Spring Statement 2022: Why Chancellor Rishi Sunak's budget statement has to be the worst I’ve experienced

I have been following budgets statements since I was a student in the 1970s. That’s longer than most people, and Wednesday’s Spring Statement – or budget by any other name – from Rishi Sunak has to be the worst, and there have been plenty of clangers over the years.

By Prof Richard Murphy
Wednesday, 23rd March 2022, 5:00 pm

As the Office for Budget Responsibility reported as he sat down, the UK is now facing the biggest cost of living crisis since the 1950s.

In work I published recently, I showed that the impact of this crisis is not spread evenly. The costs of a household trying to live on the wages of a person on minimum wage might increase by 14 per cent – or maybe £3,000 – in the next year. Those on average wages might have an 11 per cent increase, or about £3,600, having allowed for wage rises. For the best off that increase might be only five per cent.

To be blunt, a household living on less than £20,000 a year cannot find £3,000 extra to pay its bills. Nor can one earning £30,000 or thereabouts fund £3,600 withy any ease. That, I would have thought, should have been obvious to anyone. But as Sunak’s budget statement showed, it wasn’t to him.

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Prof Richard Murphy, chartered accountant, economic justice campaigner and Professor of Accounting Practice at Sheffield University Management School

Ignore what he did do for a moment. It is as important to note what he did not do. He did not increase any benefits. He did not adjust them, or pensions, for the fact that the inflation rate is more than double now what the rate was when the increases due in April were set.

Nor there was no additional help for household bills. Even the 5p off fuel duty that he announced is less than the extra VAT he is now collecting on each litre of petrol sold, whilst the national insurance saving is largely cancelled by the new NHS levy and the increase in income tax bills because the allowance for tax free income has not been increased this year despite inflation that is likely to be at least 8 per cent before the year is out.

The total extra money given to councils to use to help those in hardship as a result was £500 million. But household fuels bills are likely to increase by £38 billion in all this year – or 76 times this hardship fund, which will go nowhere meeting need as a result.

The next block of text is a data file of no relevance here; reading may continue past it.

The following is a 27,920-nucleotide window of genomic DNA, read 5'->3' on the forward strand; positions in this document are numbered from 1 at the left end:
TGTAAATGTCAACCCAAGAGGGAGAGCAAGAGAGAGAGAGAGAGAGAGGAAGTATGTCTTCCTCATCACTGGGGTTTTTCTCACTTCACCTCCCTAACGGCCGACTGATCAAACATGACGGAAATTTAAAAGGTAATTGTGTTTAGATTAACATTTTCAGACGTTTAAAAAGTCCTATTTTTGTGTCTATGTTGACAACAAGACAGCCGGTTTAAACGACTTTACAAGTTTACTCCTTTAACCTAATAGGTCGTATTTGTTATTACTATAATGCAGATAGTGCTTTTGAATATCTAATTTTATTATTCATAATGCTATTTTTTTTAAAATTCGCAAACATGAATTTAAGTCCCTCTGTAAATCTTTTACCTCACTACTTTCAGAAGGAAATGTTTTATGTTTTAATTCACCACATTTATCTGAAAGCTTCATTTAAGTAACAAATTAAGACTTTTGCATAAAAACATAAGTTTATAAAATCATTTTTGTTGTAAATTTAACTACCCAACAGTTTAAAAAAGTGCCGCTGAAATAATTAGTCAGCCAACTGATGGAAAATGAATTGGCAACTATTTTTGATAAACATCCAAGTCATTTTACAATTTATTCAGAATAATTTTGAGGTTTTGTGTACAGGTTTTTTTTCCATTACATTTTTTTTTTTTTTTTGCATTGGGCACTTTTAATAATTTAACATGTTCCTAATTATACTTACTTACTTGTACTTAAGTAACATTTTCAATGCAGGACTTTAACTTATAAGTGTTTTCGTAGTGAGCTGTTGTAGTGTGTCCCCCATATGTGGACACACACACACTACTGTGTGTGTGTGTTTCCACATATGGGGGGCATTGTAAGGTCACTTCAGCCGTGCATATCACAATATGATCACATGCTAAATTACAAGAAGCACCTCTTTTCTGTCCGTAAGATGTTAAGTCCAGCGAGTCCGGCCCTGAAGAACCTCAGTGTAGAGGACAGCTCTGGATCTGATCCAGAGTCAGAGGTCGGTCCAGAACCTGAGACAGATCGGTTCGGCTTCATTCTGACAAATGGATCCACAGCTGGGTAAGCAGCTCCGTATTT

And in the midst of all this Sunak had the cheek to announce he was expecting to reduce his debts, and that he will be offering tax cuts to business. So there will be no new money for any public services then. If you are on an NHS waiting list the message was ‘tough luck’ because nothing to help you is going to happen soon.

Chancellor of the Exchequer Rishi Sunak leaves 11 Downing Street for parliament to make his spring statement

What is going to happen instead is that, as I have also shown in analysis that I have done, that big business is going to be raking in the profits resulting from the exploitation of oil, gas and wheat shortages that are driving up prices. And, whilst that is happening half, at least, of all households in Sheffield are going to be cutting their expenditure to the absolute bone, just to make ends meet.

What I mean by that is that many of those who can afford to still go out, or spend on a hobby, or just on new clothes, will stop doing so because there will be no money left over in many, if not most, households once new energy bills and other cost of living increases hit, very hard.

For some those spending cuts will still not be enough. They will go into rent and other arrears, or borrow in ways they may not be able to repay. Some are going to lose their homes either because landlords evict them or because they cannot pay their mortgages. An untold number of personal tragedies were written into today’s budget from Sunak.

But that’s only the start of the problem we face. That’s because when people stop spending – and even Sunak acknowledged that is likely in his scaled-down growth expectations – then businesses begin to lose money, and in turn people lose their jobs. That’s going to be most especially true in the leisure and travel sectors. People without money don’t go out. Bars, takeaways, cafes, restaurants, cinemas and more will close as a result. And holidays are not going to happen. People will lose their jobs as a result.

When that happens this crisis will just get deeper. In fact, it’s all too easy to see this becoming a full blown recession. It may even create a banking crisis as those with mortgages default through no fault of their own.

Sunak could have prevented this. He could have cut fuel duty by 50p, or more so people could still travel. And he could have fixed the price of fuel for an average house at 2021 prices, only letting larger houses pay more. He could also have increased benefits. Sure there would have been some debt, but the national debt is just the UK’s money supply – even bank notes are included in it – and with inflation happening we need more of that money anyway.

Sunak chose not to help. He chose to ignore people’s real plight. The cost of that in every community around Sheffield is going to be enormous. I am so sorry to be they bearer of such bad news.

Prof Richard Murphy is a chartered accountant, economic justice campaigner and Professor of Accounting Practice at Sheffield University Management School